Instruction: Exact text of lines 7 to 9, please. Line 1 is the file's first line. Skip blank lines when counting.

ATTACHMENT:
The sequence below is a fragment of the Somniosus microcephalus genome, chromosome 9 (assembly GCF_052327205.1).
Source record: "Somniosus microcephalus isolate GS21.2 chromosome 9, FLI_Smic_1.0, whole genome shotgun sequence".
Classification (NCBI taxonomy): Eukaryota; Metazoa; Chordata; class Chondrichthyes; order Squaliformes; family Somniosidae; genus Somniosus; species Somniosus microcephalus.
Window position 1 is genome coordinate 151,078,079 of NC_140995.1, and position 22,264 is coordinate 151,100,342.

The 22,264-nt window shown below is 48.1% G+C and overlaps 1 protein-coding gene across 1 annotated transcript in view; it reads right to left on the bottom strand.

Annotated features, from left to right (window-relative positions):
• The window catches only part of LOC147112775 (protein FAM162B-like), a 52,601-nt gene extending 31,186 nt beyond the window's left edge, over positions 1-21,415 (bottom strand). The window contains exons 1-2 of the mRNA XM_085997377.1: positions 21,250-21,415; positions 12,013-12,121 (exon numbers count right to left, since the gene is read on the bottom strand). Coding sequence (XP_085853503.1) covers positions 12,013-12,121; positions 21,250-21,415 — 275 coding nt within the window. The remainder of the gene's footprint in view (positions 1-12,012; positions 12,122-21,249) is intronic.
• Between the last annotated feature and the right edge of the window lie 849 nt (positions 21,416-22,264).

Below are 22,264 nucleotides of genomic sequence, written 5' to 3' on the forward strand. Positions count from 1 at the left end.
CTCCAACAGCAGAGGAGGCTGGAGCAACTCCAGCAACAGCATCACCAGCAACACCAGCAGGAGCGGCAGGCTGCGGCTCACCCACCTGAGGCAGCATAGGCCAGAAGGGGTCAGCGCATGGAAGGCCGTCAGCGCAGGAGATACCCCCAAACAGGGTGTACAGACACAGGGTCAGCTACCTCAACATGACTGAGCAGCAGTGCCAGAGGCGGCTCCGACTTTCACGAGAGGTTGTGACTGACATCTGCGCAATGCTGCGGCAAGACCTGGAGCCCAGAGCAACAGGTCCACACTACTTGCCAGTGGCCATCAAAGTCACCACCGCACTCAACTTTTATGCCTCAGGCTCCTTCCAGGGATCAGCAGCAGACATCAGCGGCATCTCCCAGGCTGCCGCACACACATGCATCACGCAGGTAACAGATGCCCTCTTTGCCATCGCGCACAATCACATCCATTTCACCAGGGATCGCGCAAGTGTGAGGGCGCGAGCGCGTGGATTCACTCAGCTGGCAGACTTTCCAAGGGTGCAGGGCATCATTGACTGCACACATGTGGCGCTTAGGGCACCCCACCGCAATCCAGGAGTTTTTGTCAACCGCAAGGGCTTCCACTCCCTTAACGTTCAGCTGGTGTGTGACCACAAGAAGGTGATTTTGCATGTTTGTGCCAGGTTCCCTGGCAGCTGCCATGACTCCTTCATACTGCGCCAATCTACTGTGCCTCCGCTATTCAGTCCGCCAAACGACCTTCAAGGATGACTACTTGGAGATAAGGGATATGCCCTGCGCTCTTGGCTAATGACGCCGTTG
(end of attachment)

• The window catches only part of LOC147112775 (protein FAM162B-like), a 52,601-nt gene extending 31,186 nt beyond the window's left edge, over positions 1-21,415 (bottom strand). The window contains exons 1-2 of the mRNA XM_085997377.1: positions 21,250-21,415; positions 12,013-12,121 (exon numbers count right to left, since the gene is read on the bottom strand). Coding sequence (XP_085853503.1) covers positions 12,013-12,121; positions 21,250-21,415 — 275 coding nt within the window. The remainder of the gene's footprint in view (positions 1-12,012; positions 12,122-21,249) is intronic.
• Between the last annotated feature and the right edge of the window lie 849 nt (positions 21,416-22,264).

Below are 22,264 nucleotides of genomic sequence, written 5' to 3' on the forward strand. Positions count from 1 at the left end.